Posts Tagged ‘Christmas market’

Ice Skating in City Park

Though Sunday was gloomy, it didn’t stop us from spending almost the whole day outside. After Statue Park, we went to City Park to go ice skating. We did pretty well–no injuries, or even falls–and I even spun around a few times. And it was great to be skating outside by the park’s castle. I wish I could still ice skate like I did when I was a kid, though.

Ice skating in City Park Budapest

Ice skating in City Park Budapest

Check out the rest of our ice skating photos on Evan’s site.

After ice skating, we went to the small Christmas market in the park for more kurtos kalacs. It wasn’t quite as delicious as it was in Szentendre, but it was still good. And while we were getting our sugar fix, we realized that they were playing possibly less-than-appropriate Christmas songs for all the kids at the market–they were playing South Park’s “Christmas Time in Hell.” We guessed that they didn’t understand the lyrics. Check them out (from MetroLyrics):

Day Trip to Szentendre

Szentendre Christmas Market

Saturday, Evan and I took a short day trip to Szentendre, a town about 20 minutes outside of Budapest that’s known for being a cute, touristy artist colony on the bank of the Danube. After parking, we just started wandering into the small town, and we heard music and some pretty awful singing coming from the town square. We decided to skip the first part of the show and go to the Margit Kovacs Ceramics Museum, which had a nice collection of the artist’s work.

Once we were done with the museum, we went back out to the main square and found a group of schoolkids performing a cute little song and dance. We lost interest by the time a group of older students started dancing, and decided to check out the music box museum, which ended up being really interesting.

The small museum, tucked away in the back of a souvenir shop, was quite delightful. They had a host of old music-playing gadgets, including orchestrations, a clockwork bird, old gramophones and other sound machines. We even got to hear a number of them and got to turn the cranks ourselves on a few. Some dated back 200 years yet sounded remarkably good. Others didn’t sound as great because the humidity was low.

Szentendre Christmas Market kurtos kolacs

Next we went on to the Christmas market, which wasn’t crowded and had some interesting foods and crafts. We tried out kurtos kolacs, which is essentially fire-roasted coil of dough cooked on a wooden dowel and rolled in sugar, and found our new favorite Hungarian treat. Look at me just drooling over it. It was crispy on the outside and chewy on the inside, and it stayed hot the whole time we were eating it (which really wasn’t very long).

Szentendre Christmas Market kurtos kolacs

Also, in the Christmas market, there were many people walking around with their children and handing out homemade baked goods on trays. We got some cheese bread, which was good, and the whole thing just seemed like a really nice tradition. I believe it was the festival of St. Nicholas.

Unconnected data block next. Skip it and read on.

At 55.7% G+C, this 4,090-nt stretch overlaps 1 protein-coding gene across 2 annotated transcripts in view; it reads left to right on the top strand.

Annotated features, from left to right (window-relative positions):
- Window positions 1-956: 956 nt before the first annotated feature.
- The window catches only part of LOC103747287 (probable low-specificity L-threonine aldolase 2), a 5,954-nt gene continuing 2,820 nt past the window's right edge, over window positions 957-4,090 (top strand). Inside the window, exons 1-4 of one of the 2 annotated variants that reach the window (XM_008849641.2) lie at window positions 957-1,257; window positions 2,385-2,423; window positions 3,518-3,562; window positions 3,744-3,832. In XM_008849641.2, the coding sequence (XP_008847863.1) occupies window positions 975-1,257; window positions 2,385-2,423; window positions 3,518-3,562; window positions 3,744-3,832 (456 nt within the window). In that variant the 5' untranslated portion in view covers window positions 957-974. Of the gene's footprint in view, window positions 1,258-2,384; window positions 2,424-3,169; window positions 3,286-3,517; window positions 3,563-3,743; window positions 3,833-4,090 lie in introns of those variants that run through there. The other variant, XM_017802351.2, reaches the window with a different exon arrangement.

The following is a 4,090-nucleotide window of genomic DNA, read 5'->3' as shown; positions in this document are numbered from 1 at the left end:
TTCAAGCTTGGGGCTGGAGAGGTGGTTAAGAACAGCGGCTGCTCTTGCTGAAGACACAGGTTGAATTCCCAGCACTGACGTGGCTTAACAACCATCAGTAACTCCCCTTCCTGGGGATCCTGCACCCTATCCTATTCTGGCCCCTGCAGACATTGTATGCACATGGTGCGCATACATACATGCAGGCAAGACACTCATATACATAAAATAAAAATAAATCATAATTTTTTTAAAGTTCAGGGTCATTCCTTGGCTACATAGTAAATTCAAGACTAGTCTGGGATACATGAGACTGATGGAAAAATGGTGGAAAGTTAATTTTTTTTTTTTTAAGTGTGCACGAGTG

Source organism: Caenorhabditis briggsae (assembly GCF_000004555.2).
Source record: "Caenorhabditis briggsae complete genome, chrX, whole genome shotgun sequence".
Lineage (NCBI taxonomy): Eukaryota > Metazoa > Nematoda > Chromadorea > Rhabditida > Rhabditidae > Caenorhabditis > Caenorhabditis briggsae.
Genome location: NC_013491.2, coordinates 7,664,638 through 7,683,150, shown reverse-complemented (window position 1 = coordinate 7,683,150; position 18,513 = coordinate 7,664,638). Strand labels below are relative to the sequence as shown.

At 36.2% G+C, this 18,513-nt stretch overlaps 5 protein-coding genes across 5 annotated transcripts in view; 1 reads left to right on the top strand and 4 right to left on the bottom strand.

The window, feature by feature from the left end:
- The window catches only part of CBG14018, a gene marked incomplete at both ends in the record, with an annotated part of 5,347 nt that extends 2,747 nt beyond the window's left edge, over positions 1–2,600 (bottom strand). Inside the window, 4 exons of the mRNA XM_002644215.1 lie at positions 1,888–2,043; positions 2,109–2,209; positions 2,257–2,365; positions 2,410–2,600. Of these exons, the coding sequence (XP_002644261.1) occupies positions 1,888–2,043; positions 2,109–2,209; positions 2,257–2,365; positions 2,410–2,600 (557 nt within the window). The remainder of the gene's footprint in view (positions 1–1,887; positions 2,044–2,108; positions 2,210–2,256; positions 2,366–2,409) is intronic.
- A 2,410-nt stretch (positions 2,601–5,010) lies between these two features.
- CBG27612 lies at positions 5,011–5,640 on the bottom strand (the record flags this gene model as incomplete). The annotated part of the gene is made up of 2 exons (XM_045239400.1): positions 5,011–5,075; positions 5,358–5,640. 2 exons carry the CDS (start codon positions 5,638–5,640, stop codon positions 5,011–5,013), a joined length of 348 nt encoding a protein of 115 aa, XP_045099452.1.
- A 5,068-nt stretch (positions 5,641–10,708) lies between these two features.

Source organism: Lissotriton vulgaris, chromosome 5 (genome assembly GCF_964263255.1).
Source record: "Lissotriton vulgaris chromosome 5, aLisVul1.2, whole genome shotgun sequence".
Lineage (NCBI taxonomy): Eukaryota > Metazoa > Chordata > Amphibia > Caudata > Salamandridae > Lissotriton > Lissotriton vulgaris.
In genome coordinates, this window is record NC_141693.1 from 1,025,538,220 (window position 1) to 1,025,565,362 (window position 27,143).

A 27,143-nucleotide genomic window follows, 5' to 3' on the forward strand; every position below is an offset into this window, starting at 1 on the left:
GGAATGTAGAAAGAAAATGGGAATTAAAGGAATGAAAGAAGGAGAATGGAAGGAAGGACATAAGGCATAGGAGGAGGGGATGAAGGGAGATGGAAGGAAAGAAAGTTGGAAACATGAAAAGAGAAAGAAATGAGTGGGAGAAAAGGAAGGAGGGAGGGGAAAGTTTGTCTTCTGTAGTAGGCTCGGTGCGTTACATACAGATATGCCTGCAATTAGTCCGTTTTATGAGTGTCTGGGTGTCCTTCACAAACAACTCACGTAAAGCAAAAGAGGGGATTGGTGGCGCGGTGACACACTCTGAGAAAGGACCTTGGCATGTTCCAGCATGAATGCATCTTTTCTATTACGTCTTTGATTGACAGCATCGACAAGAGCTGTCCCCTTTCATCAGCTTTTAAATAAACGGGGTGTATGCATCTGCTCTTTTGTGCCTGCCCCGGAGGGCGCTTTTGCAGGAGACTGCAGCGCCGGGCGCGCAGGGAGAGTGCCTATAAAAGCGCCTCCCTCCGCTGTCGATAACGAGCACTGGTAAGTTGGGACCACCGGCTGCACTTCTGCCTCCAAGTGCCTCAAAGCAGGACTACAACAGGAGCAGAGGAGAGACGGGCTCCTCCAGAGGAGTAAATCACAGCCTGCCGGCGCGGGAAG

We tried to take a look at some more museums and churches in Szentendre, but they weren’t open very late, but I did manage to take a great photo of a boat on the Danube before I left.

Boat on Danube

Check out the rest of our Szentendre photos on Evan’s site.

Rathaus Christmas Market

Rathaus Christmas Market, Vienna

As the sun was setting over Vienna, we made our way over to the Rathaus, where we found the biggest Christmas market in the city. This is quite a distinction because at this time of year there are Christmas markets in every open, available space. And if the space is too small for a full market, there’s at least a “Punsch” stand.

As you can see from the photo, this place was packed! There were booths selling all sorts of Christmas ornaments, gifts and food. We indulged in a chocolate-covered waffle, which was pretty hard to eat standing up, and got two cups of punsch–hot, alcoholic fruit drinks–which we ended up mostly pouring out since neither flavor tasted very good. We were hoping for cider. Still, we did get souvenir mugs.

The Rathaus itself was also dolled up in Christmas finery, with themed, ornamented trees. And the buildings windows were turned into a giant advent calendar, with each day being presented, oddly enough, by a corporate sponsor.

I haven’t been in a place that crowded in a long time.

Rathaus Christmas Market, ViennaRathaus Christmas Market, Vienna

A Puzzling Problem

At the Rathaus Christmas market in Vienna, Evan and I stopped by a puzzle booth. We played around with a few of the toys, and he asked the woman at the booth to give him something REALLY difficult. She sold him a three-piece wooden pyramid puzzle.

Well, I took it apart and put it back together twice by keeping the blocks all really close, and then when I took it apart and moved the blocks further away, trying to note where they all were, I couldn’t put them back together! So now we have a broken puzzle. I’m sure we’ll get it back together, but it’s quite frustrating to try to solve it–it only has three pieces. And I feel bad that I took it apart before Evan had a chance to play with it first.

If you’ve solved the three-piece Stewart Coffin pyramid, let us know.

Stewart Coffin 3-Piece Pyramid Puzzle

Update: Problem solved. That was quick.